Small Business - How to sell your ideas

Perhaps you run a small business or you lead a team or you provide a consulting service - and you want some tips on how to sell your ideas and become more persuasive?

Maybe you want to sell potential investors on the growth prospects of your small business.  Or perhaps you’re presenting a pitch to a prospective client …. Or you want to persuade your suppliers to extend a line of credit to your business. Or you’re trying to convince your team of the eventual efficiency benefits of a new computer system that’s being implemented.
Selling your ideas Navigating your way around business and the workplace now-days requires good communication skills, there’s no question about that. And there are many situations when you need to be able to not just communicate your message clearly – but also persuasively. Many times when you want to be able to gain agreement from another person, have them accept your ideas and win their support for the course of action you are proposing

Seven keys to communicating more persuasively
So what are some of the influencing keys to being able to effectively get people “on side” so they become more open to considering your ideas?  Here’s seven tips ……

1.   Prepare Know what you want to achieve from your meeting or discussion with the person. Have a clear objective in mind and think about the best time and place for you to approach them with your idea or proposal. Should your approach be a formal one – or more of an informal and casual one? Are they a visual person – would some visual aids help in getting your message across?

2.   Intend to do at least as much listening as talking. I have found that way too many people when they are trying to sell their ideas just talk, talk, talk ….. Blah, blah, blah …… A hard sell approach will usually make other people feel suspicious and defensive with you. Instead, by carefully listening to the other person and asking them questions to genuinely learn more about their thoughts is an important step in beginning to build some rapport with them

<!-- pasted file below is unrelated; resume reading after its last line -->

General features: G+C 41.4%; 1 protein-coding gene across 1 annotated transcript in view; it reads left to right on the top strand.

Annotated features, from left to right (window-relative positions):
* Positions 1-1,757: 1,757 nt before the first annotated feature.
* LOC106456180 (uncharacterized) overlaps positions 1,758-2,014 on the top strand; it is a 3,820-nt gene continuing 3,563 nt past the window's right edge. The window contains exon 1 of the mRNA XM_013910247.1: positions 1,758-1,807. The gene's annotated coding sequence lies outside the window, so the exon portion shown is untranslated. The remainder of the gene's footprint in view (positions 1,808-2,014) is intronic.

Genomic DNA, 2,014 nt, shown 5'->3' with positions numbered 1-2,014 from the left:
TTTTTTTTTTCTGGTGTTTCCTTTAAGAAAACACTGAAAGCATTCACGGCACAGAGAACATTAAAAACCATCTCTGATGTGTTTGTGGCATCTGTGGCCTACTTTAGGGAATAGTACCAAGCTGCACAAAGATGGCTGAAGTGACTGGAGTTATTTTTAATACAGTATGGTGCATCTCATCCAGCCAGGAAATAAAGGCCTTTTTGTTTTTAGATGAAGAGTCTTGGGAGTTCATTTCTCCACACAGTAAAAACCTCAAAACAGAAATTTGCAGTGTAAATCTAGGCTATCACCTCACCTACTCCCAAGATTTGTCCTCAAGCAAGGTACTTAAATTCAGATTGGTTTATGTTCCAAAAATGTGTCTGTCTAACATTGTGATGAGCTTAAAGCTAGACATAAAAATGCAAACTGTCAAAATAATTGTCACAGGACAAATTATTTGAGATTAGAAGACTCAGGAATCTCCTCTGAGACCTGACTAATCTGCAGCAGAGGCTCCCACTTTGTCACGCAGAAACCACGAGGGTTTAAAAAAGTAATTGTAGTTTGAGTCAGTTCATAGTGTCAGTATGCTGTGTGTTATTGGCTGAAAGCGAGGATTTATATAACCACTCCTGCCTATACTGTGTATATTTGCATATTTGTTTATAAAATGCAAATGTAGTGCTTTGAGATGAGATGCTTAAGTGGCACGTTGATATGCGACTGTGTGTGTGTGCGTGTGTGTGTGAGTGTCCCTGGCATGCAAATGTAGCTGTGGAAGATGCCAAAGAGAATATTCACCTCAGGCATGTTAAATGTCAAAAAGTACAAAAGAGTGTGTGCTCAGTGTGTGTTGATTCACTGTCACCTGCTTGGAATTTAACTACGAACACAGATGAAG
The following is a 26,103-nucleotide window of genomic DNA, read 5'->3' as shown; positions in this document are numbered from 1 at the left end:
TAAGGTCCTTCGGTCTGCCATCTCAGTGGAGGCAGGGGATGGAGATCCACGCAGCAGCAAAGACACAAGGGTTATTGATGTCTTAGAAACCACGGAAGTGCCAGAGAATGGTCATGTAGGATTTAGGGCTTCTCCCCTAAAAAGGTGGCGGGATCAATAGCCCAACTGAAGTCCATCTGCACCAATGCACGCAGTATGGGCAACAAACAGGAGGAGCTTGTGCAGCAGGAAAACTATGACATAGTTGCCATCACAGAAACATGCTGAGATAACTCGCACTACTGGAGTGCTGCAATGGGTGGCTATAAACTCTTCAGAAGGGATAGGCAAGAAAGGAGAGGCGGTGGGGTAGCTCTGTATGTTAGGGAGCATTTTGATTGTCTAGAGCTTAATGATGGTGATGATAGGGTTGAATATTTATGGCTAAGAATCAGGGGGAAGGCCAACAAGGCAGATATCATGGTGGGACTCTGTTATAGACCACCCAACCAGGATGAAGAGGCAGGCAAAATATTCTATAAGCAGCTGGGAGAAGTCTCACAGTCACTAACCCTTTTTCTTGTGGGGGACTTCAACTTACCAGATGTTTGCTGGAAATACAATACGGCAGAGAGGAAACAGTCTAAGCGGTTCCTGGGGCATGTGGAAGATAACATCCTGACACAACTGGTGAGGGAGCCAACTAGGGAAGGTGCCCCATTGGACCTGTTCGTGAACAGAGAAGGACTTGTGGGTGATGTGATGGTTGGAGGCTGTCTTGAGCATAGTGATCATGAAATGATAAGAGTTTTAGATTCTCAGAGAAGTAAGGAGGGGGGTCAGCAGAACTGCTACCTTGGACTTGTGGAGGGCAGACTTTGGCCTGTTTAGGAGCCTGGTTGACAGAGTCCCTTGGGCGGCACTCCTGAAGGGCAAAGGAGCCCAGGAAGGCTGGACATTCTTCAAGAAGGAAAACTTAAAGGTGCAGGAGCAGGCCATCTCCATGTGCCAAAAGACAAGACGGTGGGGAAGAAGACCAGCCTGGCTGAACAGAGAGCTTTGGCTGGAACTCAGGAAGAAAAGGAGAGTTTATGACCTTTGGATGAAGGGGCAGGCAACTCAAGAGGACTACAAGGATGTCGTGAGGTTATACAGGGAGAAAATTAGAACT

3.   Speak in the language of the other person. Target your message to the agenda of the other person. Identify their interests and aspirations. Provide reasons and benefits of why they should agree that have relevance and significance to them. When preparing, try to anticipate the concerns and questions the other person may voice, so that you are able to comfortably address them if they are raised.

4.   Stick to a few strong points – rather than trying to make too many selling points. Otherwise, you end up diminishing the impact of your strong points with relative trivia.

5.   Show them first that you understand their problem, goal or aspiration  before you try to sell any type of solution or course of action. You need to regularly relate what you have to say back to their goals if you want to retain their attention.

6.   Welcome objections that the other person may voice to your idea or proposal, instead of becoming defensive. It is your chance to address a barrier that would otherwise prevent you from gaining their agreement. It is far better for you that their resistance is vocalised rather than remaining “beneath the surface”. Again before you respond, ensure that you have explored and probed the true nature of their concern. The last thing you want to do is turn the discussion into a debate, which will result in the person's resistance to your idea becoming more entrenched. Keep an open mind - maybe there is something you have failed to consider. And maybe you could actually improve your idea by taking their points on board.

7.   Recognise when to walk away. Sometimes you may need to come back to an issue at a later time, if you’re encountering too much resistance. Go away and review your communication strategy – you may need to make a fundamental change to the approach you have been adopting with the person. Or alternatively, you may judge it time to cut your losses and no longer pursue your idea with that particular person ….. Maybe there’s another decision-maker who might be more receptive to it?

So in conclusion, success in business and in the workplace relies upon your ability to communicate with influence across the many different relationships you have with customers, suppliers, staff and other stakeholders. But if you want to be persuasive, then you don’t just talk at people - you discuss with people.
You must adjust your message and how you deliver it to your audience. How you say something is at least as important as the actual content of what you say to another person. If you do not speak with conviction and confidence, then why should anyone trust you and agree to your recommendation?
And yet there can also sometimes be a fine line between being respected for your confidence and persistence, as opposed to being perceived as arrogant and creating resentment 

It’s about them, not you
Keep the agenda of the other person and their interests at the forefront of your mind, instead of focusing on your own needs and agenda. In doing so, it will be much more likely that you’ll end up gaining the support that you seek. And even if they don’t agree with you this time. if you’ve followed the above tips, then you’ll still have a firm foundation of goodwill in the relationship for any future influencing initiatives.

Related topics Management Skills Development and also Personal Development

Copyright 2013. Brian Carroll is the founder of Performance Development - a corporate training company based in Melbourne, Australia that delivers management training and leadership development services

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